This article was published in the Going the Distance: The Expanding Lifecycles of Private Equity Funds report published by Pepper Hamilton and Mergermarket.
It should come as no surprise that for many GPs the time spent fundraising is longer today than it was five years ago. The relationship with their LPs has become more demanding, as investors capitalize on their bargaining power and exercise greater diligence.
This is in no small part the result of tighter regulation. Under revisions made to the Advisers Act in the wake of the financial crisis, any PE house with more than US$150m in assets under management must register with the Securities and Exchange Commission (SEC). The threshold is so low that virtually all houses must comply with the rules. Not only that, state regulations usually require that any manager with more than five clients in a given state must register at the local level unless they are already registered federally.
This trend favors large-scale managers, who are able to leverage economies of scale. With bigger and more various funds generating higher fee income, these GPs can cover the cost of compliance by sharing their resource across multiple vehicles. Smaller managers are not so fortunate and must levy proportionally larger costs on their smaller funds, raising legitimate concerns about the pipeline of emerging talent in the industry.
Additional regulatory requirements have added another layer to the due diligence process. LPs are scrutinizing compliance procedures, checking whether managers have, for example, been issued disciplinary notices from the SEC, and whether what the GP is reporting reflects reality. Any managers whose story doesn't match the regulator's records will be given short shrift.
Enforcement is also on the rise. In the last two years the SEC has made efforts to clamp down on fees and expenses where it feels investors have been misled. In 2014 the regulator said it was putting the industry “on notice,” and has since fined major players such as KKR and Blackstone as much as US$39m in connection with monitoring fees and other costs passed on to LPs.
This attention has prompted LPs to put more weight on transparency. They are questioning hidden fees and charges that would have previously gone unchallenged. In this scenario, investors will seek out managers who are open, collaborative, relationship-driven and - perhaps most importantly - have developed stellar track records. It is easier for those GPs who can demonstrate consistent outperformance to be honest with their clients.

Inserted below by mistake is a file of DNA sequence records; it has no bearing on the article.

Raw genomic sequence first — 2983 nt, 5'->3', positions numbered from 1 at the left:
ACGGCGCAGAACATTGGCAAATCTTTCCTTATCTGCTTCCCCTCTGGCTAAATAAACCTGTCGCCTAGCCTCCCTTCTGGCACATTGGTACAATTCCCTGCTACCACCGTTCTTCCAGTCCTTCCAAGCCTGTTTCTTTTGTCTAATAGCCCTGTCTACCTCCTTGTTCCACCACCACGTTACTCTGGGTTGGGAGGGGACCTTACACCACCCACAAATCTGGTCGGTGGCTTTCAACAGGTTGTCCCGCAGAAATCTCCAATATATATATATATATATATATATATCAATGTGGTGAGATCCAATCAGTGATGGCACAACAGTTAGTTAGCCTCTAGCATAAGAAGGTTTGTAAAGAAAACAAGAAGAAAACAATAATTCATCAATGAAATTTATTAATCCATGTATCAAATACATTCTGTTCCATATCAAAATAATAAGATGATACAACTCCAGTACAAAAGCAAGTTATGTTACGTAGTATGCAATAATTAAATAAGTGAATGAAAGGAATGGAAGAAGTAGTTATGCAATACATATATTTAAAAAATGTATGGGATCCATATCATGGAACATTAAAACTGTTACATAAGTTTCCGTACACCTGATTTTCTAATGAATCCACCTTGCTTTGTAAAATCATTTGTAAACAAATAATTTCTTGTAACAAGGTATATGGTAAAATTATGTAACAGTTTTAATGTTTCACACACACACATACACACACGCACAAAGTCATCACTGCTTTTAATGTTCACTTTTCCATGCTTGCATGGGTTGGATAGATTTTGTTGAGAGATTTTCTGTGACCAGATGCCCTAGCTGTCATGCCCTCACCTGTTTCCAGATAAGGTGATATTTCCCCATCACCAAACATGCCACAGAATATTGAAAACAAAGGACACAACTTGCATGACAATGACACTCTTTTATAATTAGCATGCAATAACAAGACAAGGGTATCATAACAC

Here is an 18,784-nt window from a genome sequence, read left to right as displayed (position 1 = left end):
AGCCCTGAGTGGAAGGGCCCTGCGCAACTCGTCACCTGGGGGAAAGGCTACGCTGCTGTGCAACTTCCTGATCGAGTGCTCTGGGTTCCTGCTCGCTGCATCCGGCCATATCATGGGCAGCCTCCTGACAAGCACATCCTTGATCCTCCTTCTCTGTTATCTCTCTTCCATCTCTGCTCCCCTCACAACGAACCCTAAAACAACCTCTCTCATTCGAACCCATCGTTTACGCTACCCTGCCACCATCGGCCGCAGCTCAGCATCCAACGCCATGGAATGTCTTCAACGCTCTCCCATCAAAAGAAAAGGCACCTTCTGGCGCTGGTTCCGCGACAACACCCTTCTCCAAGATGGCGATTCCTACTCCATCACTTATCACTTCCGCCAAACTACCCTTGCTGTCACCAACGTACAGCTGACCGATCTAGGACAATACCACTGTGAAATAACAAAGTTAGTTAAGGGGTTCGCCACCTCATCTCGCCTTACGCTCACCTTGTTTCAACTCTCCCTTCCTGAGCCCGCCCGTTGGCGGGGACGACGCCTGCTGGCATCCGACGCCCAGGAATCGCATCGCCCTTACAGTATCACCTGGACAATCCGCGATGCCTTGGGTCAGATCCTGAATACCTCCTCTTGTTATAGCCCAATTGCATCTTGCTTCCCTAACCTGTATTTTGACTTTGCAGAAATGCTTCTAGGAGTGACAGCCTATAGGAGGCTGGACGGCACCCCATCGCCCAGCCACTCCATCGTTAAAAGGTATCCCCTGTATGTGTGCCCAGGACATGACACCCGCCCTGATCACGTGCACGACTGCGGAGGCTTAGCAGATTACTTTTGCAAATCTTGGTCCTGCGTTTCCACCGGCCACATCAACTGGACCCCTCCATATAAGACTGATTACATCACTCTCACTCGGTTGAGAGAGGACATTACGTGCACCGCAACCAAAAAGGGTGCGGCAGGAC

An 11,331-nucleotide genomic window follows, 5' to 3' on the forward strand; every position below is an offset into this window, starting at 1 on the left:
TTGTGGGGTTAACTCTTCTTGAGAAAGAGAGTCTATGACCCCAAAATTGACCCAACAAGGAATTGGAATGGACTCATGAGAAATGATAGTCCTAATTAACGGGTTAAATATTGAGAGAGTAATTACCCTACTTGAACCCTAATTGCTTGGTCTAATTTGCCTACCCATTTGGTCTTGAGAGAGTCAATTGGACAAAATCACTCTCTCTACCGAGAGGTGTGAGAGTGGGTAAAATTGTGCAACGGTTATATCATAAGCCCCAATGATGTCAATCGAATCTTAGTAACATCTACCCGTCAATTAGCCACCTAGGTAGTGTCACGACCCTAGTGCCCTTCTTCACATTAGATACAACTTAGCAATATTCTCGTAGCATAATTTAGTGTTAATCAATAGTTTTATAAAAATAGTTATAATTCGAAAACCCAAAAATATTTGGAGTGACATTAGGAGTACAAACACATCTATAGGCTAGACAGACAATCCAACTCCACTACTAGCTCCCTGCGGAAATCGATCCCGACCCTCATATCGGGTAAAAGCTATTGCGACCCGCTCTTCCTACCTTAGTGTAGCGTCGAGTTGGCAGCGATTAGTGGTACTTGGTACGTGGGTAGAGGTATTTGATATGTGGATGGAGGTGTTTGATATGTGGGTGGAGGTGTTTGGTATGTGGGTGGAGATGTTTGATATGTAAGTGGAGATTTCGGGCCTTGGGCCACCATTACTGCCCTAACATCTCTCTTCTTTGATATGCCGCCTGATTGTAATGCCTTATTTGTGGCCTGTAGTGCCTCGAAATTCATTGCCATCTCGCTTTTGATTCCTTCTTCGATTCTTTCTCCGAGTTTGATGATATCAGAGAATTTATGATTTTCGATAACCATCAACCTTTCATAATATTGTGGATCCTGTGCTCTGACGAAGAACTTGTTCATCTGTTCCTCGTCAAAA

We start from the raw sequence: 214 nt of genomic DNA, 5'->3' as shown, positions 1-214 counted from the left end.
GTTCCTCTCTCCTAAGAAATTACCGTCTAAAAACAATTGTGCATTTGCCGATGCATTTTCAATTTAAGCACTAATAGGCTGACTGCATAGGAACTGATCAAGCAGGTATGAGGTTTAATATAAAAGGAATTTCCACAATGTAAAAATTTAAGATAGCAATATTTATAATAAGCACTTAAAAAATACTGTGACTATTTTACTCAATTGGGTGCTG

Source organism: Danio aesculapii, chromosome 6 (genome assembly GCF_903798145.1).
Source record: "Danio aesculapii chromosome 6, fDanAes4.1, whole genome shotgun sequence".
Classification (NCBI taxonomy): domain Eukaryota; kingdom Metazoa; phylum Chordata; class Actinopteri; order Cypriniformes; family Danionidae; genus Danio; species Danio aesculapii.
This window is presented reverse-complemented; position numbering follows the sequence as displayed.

As part of their due diligence, investors are also probing how GPs generate their returns. Are they financial engineers dependent on abundant leverage? Do they only make money in bull markets? Are they operationally minded and truly develop their portfolio companies during ownership? And do they have specialist skill-sets that enable them to repeat performance deal after deal?
Only when they are satisfied with the answers to these questions will LPs commit to a fund, and even then only after considerable negotiation on terms and conditions in the LPA. In recent years investors have been more aggressive, demanding rights on everything from fund extensions, fee offsets, indemnification carve-outs, recycling provisions and review rights. Side letters have become more common and more onerous, giving LPs more control over the contracts that define their relationship with their PE managers. The intensified negotiations of LPAs and side letters have driven up costs of fund formation dramatically.
So the question is not whether LPs are in PE for the long haul. On the whole, private equity continues to deliver the returns investors have come to expect of the asset class. The industry will continue to raise funds. The question is - are LPs devoted to their incumbent managers for the long term? With more regulation and negotiation than ever before driving up operating costs, that will depend entirely on a GP's transparency and ability to meet heightened due diligence requirements while delivering just-as-good performance.